Liveblogging! Commentary for “ITDE” 11/24/07

November 24, 2007

Update: This broadcast is now available for download. As always, I ask that you do not use this as a substitute for the actual recordings– instead, I encourage you to seek out the artists and labels linked throughout this commentary and playlist. Thanks for listening! –DaveX

I started today’s broadcast about 15 minutes early. With three hours of sleep, I’m actually feeling better than you’d think– of course, I did little yesterday except eat leftover tofurky and watch “The Office”…

I kicked everything off with Hong Chulki’s “Turntable” double 3″ set from Seoul-based label Balloon & Needle. I played from the “no cartridge” disc last week, so I aired the “with cartridge” disc this time around. I have a tremendous soft spot for experimental turntable work, and Chulki’s generous and straightforward recordings certainly fit the bill. Currently, I’m playing from “Hum and Rattle,” featuring more of Chulki’s turntable, as well as Choi Joonyong’s work with manipulated CD player.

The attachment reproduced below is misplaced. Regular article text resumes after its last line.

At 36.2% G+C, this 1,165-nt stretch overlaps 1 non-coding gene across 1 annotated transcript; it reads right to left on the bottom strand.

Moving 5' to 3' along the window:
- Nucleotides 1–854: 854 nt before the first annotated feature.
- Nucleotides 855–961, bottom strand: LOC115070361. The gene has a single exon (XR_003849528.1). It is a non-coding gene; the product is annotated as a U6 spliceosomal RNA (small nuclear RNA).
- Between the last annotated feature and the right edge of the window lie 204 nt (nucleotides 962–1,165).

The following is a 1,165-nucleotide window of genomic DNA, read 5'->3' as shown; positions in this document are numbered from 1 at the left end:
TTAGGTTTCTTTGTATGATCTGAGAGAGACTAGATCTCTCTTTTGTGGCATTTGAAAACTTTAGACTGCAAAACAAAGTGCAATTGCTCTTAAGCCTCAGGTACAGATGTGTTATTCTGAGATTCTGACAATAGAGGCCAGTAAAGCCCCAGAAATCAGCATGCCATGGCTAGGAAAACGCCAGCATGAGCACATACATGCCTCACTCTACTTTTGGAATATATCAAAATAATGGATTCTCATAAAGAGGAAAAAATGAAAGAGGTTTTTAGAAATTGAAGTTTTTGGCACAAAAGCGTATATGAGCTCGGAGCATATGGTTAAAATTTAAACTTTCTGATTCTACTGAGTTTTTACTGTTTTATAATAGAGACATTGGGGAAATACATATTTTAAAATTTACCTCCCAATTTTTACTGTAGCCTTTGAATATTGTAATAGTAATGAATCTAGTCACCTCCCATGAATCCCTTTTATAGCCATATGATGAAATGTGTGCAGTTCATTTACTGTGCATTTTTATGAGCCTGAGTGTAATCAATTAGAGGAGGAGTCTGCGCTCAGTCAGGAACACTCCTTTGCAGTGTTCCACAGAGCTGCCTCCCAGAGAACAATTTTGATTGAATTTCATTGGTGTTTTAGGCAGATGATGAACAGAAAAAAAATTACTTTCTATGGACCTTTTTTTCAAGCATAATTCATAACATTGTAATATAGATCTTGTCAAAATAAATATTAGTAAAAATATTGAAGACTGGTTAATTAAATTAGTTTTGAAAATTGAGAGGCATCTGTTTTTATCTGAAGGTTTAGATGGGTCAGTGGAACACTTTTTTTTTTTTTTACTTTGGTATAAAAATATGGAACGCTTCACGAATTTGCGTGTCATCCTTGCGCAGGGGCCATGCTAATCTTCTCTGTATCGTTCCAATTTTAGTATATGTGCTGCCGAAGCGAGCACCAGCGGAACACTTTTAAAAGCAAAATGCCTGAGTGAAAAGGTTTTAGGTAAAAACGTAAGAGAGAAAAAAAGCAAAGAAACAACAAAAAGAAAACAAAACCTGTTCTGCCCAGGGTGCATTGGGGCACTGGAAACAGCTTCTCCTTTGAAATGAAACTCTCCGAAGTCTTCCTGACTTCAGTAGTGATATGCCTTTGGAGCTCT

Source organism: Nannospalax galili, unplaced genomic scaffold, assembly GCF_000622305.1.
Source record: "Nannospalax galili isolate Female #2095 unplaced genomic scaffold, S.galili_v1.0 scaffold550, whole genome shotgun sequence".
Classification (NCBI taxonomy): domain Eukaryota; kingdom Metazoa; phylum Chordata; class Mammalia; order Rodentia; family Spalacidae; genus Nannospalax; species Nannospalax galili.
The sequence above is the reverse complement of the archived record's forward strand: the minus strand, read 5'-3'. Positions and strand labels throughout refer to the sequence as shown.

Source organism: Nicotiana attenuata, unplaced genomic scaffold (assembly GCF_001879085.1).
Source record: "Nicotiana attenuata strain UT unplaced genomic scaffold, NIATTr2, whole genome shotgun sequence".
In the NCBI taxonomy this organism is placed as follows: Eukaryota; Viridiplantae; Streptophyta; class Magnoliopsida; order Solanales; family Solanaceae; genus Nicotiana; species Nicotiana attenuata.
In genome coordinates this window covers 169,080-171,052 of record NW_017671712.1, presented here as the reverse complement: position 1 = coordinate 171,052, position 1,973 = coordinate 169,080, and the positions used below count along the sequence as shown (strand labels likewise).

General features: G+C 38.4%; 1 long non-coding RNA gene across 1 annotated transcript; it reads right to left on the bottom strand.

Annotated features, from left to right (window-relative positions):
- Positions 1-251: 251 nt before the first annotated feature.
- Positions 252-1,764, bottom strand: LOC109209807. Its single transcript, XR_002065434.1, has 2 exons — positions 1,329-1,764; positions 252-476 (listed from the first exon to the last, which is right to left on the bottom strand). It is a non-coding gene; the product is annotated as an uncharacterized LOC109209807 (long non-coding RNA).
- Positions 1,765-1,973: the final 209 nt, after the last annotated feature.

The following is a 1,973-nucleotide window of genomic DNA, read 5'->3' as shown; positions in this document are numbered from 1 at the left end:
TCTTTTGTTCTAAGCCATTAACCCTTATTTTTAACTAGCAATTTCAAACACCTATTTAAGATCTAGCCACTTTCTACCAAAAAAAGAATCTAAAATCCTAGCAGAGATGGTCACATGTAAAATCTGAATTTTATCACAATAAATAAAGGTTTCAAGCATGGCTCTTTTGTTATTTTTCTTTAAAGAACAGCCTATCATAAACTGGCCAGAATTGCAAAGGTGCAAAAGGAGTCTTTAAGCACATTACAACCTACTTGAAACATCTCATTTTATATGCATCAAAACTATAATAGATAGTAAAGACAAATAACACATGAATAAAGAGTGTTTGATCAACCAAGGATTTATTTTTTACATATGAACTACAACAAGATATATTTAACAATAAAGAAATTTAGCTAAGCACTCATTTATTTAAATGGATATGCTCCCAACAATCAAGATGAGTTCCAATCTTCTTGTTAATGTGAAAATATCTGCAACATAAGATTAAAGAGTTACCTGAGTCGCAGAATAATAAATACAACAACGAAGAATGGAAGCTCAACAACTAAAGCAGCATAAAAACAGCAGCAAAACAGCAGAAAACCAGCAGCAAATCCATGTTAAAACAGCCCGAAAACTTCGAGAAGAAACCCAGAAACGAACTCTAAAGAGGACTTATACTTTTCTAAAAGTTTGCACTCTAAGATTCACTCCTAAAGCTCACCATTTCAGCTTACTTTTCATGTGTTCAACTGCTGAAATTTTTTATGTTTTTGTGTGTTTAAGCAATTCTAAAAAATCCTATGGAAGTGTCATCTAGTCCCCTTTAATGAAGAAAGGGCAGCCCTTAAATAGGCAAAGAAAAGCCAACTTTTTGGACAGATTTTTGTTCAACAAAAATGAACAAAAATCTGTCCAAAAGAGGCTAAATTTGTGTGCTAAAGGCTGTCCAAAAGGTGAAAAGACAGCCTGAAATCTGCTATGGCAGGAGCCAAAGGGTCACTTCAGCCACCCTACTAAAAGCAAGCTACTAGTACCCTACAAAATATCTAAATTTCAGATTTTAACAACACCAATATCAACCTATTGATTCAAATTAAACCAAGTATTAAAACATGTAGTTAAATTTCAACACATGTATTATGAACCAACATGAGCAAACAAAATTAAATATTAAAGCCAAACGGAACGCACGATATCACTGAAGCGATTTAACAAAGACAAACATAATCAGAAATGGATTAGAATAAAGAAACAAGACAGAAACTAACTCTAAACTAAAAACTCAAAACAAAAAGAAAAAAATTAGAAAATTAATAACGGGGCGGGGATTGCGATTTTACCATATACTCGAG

Like Otomo Yoshihide‘s turntable recordings, these are both noisy without being “noise” recordings, and are seemingly quite interested in many of the smaller sounds able to be generated with such sources as well as the more obvious louder ones. As a side note, I’m also really impressed with the design of both releases– “Turntable” features a subtle set of triangles to help listeners match the otherwise-featureless discs to their respective sides; “Hum and Rattle” is displayed nicely in a bit of folding cardstock that cleverly grasps the disc on both sides.

How’s this for a cool release? Uton and Valerio Cosi! I’m playing from their Fire Museum Records release “Kaarmeenkaantopiiri,” which I have no hope of pronouncing correctly on-air. This disc isn’t nearly as mysterious as previous Uton recordings I have encountered, with a much stronger musical bond between the two musicians than I would have guessed. This ends up sounding quite a bit like a more dramatically-layered My Cat is an Alien, very cool!

Moving to the Last Visible Dog release “Hum Hum Hum” from Vapaa… the track “Varjoista,” so we’ll have some time to get into Keijo Virtanen and company’s mindset– not always the easiest thing to do on radio.

It’s been a while since I last played an Ernesto Diaz-Infante/Chris Forsyth collaboratition– “Wires and Wooden Boxes” is actually among the first I heard from either artist, so I’m happy to be able to play from this one, “(As Is Stated… Before Known)” on Pax Recordings and Evolving Ear. I’m planning to do some new reviews this coming week, so look for some more information about this disc in upcoming blog entries.